Women have banned the bomb!

History was made on 7 July when nuclear weapons were banned under international law. 122 governments adopted a new treaty at the United Nations making the possession of these horrific weapons of mass destruction illegal, along with other related activities such as testing, using, developing, or assisting with nuclear weapons. The treaty also includes provisions for assisting victims of nuclear weapons use and testing, and environmental remediation. It is the first treaty to recognise the disproportionate impact of nuclear weapons on indigenous people and on women.

WILPF is a vociferous supporter of nuclear abolition, and has been an advocate of the ban since the idea was first conceptualised.

This special edition of Membership News reflects on our involvement in the negotiations of the new convention that took place in New York in June and July. We have gathered here some of the most inspiring pictures showing the mobilisation of WILPFers across the world.

We want to say a big thank you to all WILPF members for your dedication and for making this possible. Now sit back and enjoy this recap!

The Women’s March to Ban the Bomb

While the primary march and rally took place in New York City, there were about 150 diverse solidarity actions all over the world!

WILPF Ghana organised a solidarity event in Accra that included a peace walk and community engagement event. “The beauty of our event lies in the fact that though we were few in numbers, our voice was heard loud.”

WILPF group in Afghanistan created a postcard featuring a strong call to action for a nuclear weapons ban.

Solidarity walks were organised in three regions of Cameroon that generated photos showing a diversity of people standing up for the ban.

There were approximately 20 solidarity actions across the United States, some of which – such as in San Jose, Milwaukee and St Louis – were hosted by WILPF. Women from the WILPF US played a central role with overall coordination of the event, including New York, and either hosted or supported many of the nearly 20 solidarity actions that took place across the country.

WILPF Australia collaborated with ICAN partners on a national day of action that saw solidarity events take place in eight cities. This included marches in BrisbaneSydney, and Adelaide; a rally in Canberra and a vigil in Hobart. More events took place in Darwin and Perth, and the largest was in Melbourne.

In Scotland, there were a total of five events organised by WILPF Scottish Branch and the Scottish Campaign for Nuclear Disarmament.

More activities took place in Bolivia, Canada, Belgium, Denmark, Germany, Italy, Japan, Lebanon, New Zealand, Norway, the Philippines, Spain, Thailand, and across the UK that included meet-ups, marches, seminars, and photo actions.

From action on the streets to advocacy in the conference room

Of course, WILPF’s participation in the negotiations also extended into the UN meeting rooms!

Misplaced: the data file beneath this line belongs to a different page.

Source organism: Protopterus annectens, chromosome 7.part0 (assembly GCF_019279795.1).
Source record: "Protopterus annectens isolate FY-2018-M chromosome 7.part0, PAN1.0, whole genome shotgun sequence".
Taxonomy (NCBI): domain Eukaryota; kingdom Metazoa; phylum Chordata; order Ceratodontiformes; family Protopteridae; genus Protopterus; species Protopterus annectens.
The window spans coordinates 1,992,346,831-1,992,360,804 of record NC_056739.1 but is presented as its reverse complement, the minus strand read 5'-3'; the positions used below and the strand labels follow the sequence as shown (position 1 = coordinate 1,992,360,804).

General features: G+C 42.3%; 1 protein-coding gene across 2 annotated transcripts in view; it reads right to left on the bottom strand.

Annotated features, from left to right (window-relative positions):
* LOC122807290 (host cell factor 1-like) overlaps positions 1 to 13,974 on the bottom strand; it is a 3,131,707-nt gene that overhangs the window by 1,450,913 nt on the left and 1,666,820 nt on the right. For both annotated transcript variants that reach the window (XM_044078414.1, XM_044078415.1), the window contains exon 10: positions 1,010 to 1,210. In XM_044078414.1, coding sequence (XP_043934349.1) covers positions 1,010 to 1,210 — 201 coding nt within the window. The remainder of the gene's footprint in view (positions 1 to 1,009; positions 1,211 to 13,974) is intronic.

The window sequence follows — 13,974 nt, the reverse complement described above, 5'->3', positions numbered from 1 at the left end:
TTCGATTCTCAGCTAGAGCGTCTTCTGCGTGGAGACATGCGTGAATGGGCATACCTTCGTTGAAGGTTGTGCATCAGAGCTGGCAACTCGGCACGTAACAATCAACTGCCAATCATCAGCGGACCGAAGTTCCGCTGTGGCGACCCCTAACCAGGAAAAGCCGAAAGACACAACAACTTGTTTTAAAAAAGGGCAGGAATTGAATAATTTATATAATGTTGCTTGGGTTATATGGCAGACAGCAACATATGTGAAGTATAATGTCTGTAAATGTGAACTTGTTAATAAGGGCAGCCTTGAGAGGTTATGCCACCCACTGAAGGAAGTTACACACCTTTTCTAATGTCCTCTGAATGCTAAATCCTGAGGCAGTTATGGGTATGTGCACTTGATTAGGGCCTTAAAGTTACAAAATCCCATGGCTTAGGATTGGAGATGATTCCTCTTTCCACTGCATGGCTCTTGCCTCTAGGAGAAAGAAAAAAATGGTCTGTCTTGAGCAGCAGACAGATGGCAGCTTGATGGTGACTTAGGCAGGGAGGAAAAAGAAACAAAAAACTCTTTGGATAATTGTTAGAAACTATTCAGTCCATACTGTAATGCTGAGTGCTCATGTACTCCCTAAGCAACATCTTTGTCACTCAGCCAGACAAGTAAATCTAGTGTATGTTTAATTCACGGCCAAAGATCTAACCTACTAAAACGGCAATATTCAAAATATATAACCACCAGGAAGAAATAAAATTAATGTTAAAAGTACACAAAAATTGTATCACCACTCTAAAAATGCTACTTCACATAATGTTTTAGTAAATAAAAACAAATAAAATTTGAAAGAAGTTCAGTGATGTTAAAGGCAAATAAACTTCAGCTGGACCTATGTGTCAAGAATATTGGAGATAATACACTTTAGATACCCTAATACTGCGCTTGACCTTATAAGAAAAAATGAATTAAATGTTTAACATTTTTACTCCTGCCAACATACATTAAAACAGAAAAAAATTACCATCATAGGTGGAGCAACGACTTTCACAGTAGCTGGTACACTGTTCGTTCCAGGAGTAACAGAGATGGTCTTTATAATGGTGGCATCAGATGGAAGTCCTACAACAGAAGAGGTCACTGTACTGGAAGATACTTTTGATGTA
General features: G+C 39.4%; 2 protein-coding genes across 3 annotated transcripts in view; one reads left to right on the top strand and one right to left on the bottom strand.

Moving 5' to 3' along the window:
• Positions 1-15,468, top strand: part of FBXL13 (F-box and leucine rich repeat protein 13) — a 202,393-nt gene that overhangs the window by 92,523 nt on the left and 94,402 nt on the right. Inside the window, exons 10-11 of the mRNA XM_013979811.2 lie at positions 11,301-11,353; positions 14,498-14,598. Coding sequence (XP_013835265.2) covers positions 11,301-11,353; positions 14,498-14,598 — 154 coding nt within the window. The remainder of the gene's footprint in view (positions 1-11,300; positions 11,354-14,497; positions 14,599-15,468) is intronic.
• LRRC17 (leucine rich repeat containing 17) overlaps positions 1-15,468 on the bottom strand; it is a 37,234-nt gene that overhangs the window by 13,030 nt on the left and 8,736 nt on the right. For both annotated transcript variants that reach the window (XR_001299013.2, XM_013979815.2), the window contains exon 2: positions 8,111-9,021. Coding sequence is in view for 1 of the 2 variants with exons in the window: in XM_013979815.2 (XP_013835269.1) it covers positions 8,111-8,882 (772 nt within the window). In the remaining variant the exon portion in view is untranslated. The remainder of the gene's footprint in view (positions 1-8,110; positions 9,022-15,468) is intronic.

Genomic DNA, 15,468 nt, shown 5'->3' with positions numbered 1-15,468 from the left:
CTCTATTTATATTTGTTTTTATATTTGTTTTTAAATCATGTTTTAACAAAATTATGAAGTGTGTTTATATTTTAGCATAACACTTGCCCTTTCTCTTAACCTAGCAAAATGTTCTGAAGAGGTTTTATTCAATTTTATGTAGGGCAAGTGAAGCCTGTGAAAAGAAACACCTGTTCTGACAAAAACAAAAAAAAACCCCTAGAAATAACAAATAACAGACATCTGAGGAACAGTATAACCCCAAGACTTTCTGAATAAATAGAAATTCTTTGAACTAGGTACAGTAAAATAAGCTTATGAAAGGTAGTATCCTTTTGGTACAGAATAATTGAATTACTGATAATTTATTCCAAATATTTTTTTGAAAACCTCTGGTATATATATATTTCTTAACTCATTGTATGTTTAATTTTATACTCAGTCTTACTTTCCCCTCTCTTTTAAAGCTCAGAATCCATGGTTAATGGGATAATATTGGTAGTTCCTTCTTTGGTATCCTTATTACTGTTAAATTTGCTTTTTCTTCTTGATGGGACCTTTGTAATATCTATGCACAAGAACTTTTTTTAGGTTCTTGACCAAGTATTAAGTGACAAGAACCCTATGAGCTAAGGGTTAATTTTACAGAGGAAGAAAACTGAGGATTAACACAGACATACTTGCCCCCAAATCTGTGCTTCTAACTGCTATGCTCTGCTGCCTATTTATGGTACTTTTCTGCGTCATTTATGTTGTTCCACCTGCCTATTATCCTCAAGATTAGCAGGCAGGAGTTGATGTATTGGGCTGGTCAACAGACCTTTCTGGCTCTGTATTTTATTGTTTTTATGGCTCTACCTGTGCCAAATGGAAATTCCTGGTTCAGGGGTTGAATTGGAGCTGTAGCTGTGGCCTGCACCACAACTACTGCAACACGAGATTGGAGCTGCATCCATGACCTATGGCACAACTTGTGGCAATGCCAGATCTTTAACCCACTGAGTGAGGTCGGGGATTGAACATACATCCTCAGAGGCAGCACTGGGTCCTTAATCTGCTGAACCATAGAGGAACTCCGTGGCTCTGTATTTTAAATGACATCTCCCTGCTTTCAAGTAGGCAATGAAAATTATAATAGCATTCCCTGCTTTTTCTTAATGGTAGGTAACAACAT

Four WILPF members from Scotland who participated in the Women’s March and the negotiations, also co-hosted a side event presenting the Scottish view on the ban and nuclear weapons more broadly.

“We worked hard and had a great experience with other peace women – and men,” said Janet Fenton. “The whole group appreciated the feminist understanding of disarmament articulated at side events and as included in the final treaty text.”

Gabriella Irsten from WILPF Sweden attended the negotiations, and brought her experience and expertise on disarmament issues to advocate with many participating governments. ” The ban treaty is also bigger than itself. Nuclear weapons symbolises a patriarchal power structure based on threat and violence. With the ban treaty we have managed to challenge the global patriarchal world order that we today see.”

Two members from WILPF Italy were also attending the negotiations in New York representing a vocal civil society movement that in Italy is putting pressure on the Government to participate constructively in the nuclear disarmament process. “The negotiations that led to the adoption of the Treaty gave me the proof of the rightness of what Emily Balch said at WILPF’s Founding Congress in The Hague: Determination is power. And we have exercised this power and will continue to exercise it” said Giovanna Pagani.

What next? 

We must keep up the pressure! The support expressed for the treaty over the last several years continues into this new phase where we will need to work even more closely with states and legislators to join and implement it, including the nuclear-armed states that have so far boycotted this process.

WILPF will continue to be at the forefront of these efforts. Here’s how you can take action:

  • Click here to see how your country voted.
  • If it voted yes, encourage your government to sign the treaty at a high level when it opens for signature in September. Engage with parliamentarians to support the ratification phase that follows signature.
  • If your country did not participate in the talks, or voted against its adoption, keep up the dialogue by pointing to the important impact that this agreement will make.
  • Keep up the writing, tweeting, and other social media pressure! Follow @RCW_ and #nuclearban.

You can read the full blog on our website.

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